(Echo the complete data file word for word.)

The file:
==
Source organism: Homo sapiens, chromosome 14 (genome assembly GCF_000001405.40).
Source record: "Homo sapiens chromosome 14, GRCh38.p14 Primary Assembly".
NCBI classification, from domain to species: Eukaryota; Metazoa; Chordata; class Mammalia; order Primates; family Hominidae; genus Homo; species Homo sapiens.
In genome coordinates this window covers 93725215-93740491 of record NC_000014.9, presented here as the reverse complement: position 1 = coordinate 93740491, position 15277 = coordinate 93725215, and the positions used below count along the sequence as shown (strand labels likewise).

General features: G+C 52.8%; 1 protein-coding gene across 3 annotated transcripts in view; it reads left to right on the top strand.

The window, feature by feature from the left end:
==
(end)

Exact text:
Source organism: Homo sapiens, chromosome 14 (genome assembly GCF_000001405.40).
Source record: "Homo sapiens chromosome 14, GRCh38.p14 Primary Assembly".
NCBI classification, from domain to species: Eukaryota; Metazoa; Chordata; class Mammalia; order Primates; family Hominidae; genus Homo; species Homo sapiens.
In genome coordinates this window covers 93725215-93740491 of record NC_000014.9, presented here as the reverse complement: position 1 = coordinate 93740491, position 15277 = coordinate 93725215, and the positions used below count along the sequence as shown (strand labels likewise).

General features: G+C 52.8%; 1 protein-coding gene across 3 annotated transcripts in view; it reads left to right on the top strand.

The window, feature by feature from the left end: